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By Chris Edwards
SVP, University Partnerships, MindEdge Learning
There always seems to be a surprise when you take a flight. There’s always some detail you must have processed when booking the trip, but really didn’t grasp until it was time to travel.
Today’s early morning revelation was just how long I was going to be on that plane — and have to wait in transit — before getting to my destination. I chose the last bits (getting to pick a seat in advance is a minor miracle in the fare wars), but it was the first part that got me. It was really going to be an hour and 43 minutes from Boston to Philly?
True to form, the airline got some of the pieces correct — it was the longest taxi to the runway I’d ever had leaving Logan, which yielded some of the best pictures out the window. We needed those extra minutes.
But it really seemed to be only around an hour of true flying time, just enough to finish a coffee, before the crew called for my cup. And then when we landed, there was that dreaded announcement from the captain:
“Folks, as you might be aware, we’ve landed a little early, but the ground crew isn’t ready for us and we’re going to have to wait here until they can assemble the people and equipment to get us to the gate.”
And just like that, all that time we thought we’d get back — time best spent munching a chicken breakfast biscuit while taking in the foot traffic from a rocking chair — disappeared.
There’s an overarching reason that the time in flight seems a lot longer than you think it should be: on-time arrival rates. It’s one overarching stat, tracked by the government, that gets a lot of hype in the press and can really define an industry.
In my times as a traveler, I’ve watched as more and more airlines have tried to game this particular number. They’ll pad here and there on the time you see (extending the travel day in a big way), only to get stuck in that “we’re not quite ready for you” death spiral.
On-time arrival rates are not about the actual time traveled, or the actual distance covered, or the actual performance of the airline’s operations. They’re just a number that gets gamed, as the airlines try to play the stats.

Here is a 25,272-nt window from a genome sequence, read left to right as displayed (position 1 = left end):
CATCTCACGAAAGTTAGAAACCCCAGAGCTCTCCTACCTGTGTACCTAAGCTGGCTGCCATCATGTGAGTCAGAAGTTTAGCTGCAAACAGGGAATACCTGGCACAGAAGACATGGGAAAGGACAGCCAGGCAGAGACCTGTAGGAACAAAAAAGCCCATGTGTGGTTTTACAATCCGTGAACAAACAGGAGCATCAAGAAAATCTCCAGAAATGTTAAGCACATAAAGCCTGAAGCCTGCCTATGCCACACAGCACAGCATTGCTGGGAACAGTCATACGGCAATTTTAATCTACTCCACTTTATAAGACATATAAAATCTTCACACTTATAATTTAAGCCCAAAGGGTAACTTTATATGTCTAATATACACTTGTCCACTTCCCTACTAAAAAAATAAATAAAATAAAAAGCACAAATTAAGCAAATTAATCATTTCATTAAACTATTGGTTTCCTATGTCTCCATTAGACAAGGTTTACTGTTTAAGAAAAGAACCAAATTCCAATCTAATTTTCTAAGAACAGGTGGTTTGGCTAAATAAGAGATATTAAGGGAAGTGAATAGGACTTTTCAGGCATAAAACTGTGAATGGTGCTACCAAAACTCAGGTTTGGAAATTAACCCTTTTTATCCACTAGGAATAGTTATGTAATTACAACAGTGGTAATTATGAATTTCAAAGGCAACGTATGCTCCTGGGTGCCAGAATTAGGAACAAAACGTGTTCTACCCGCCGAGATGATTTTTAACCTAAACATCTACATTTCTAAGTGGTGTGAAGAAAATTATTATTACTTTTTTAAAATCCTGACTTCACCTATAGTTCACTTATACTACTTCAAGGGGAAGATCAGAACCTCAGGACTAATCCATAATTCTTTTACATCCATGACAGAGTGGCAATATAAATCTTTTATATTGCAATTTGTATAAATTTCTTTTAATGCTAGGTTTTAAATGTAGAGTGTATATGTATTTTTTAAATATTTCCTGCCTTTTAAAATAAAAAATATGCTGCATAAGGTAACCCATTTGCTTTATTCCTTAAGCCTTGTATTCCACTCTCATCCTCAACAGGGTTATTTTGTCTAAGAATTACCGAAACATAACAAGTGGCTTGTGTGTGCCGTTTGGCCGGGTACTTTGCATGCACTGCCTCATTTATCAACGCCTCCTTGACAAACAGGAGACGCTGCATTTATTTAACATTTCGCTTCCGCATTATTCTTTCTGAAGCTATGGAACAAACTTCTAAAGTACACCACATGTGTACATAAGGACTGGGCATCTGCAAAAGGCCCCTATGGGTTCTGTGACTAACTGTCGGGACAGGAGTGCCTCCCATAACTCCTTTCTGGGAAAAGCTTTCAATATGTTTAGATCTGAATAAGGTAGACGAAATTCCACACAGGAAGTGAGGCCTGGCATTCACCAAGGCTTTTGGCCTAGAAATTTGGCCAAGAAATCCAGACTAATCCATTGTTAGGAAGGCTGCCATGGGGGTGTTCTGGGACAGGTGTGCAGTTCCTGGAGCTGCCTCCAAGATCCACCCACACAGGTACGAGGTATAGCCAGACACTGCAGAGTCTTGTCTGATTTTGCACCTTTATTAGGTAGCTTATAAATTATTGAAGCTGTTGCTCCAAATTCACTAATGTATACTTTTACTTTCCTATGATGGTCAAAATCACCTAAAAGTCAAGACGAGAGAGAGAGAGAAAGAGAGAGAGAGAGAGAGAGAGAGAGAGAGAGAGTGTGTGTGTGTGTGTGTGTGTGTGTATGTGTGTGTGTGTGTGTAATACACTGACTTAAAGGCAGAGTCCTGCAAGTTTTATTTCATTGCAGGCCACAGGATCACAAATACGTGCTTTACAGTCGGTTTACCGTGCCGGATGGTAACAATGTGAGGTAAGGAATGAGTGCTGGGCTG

To be sure, operational factors can play a role. Some airports are badly overcrowded, and if you’re trying to fly up the eastern seaboard on a Friday afternoon, things get jammed up. There are de-icing trucks, and smaller planes, and differences in the “actual flying time from gate to gate,” as the captain likes to announce.
But none of that changes the (sometimes audible) level of disappointment for 85 percent of passengers when the plane touches down, but their feet are still not standing on solid ground (or a moving walkway).
This experience reminded me of similar stats that HigherEd is dancing around in a similar fashion — stats that attract a ton of attention, but actually hide some of the realities, inefficiencies, and downright atrocities that are endemic to the experience.
Over time, we’ve watched as the business of higher education has evolved well beyond a “coming of age experience” for youth who need to mature from A to B, from high school to the working world.
And as I hop from conference to conference to convention each fall — and consume the millions of pixels dedicated to higher-ed headlines — there are some stats that just keep sticking out in the popular narrative.
Discount Rates. Graduation Rates. Alumni giving.
These stats, all highly tracked and measured, mean precious little for students running the gauntlet we’ve set up for them – dropping precious cash, equity, and experiences along the way. Yet these stats have a level of complexity and compounded resource consumption which consumes much more arm-chair analysis than needed.
There’s a lot of moving parts in higher ed – much like the logistics of getting thousands of planes to and fro each day on individual and unique journeys, all without incident. Making changes to the higher-ed infrastructure takes time, effort, energy, and the recognition of critical factors. (Plus, of course, partnerships that can help along the way.)
But we need to be honest with all stakeholders about the nature of their journey. As a first step, we’ve got to provide the kind of clarity about point, process, and outcomes about HigherEd that you still get with air travel — that journey of moving from A to B (though sometimes through C, eventually, maybe on a different day).
And as we consider the complexities of the journey, and really focus on the experience — and not the regulated (or vanity) metrics — it behooves everyone to make sure the equipment is in place for an early arrival.
Chris Edwards, MindEdge’s senior vice president for University Partnerships, writes an occasional column for the MindEdge Learning blog.
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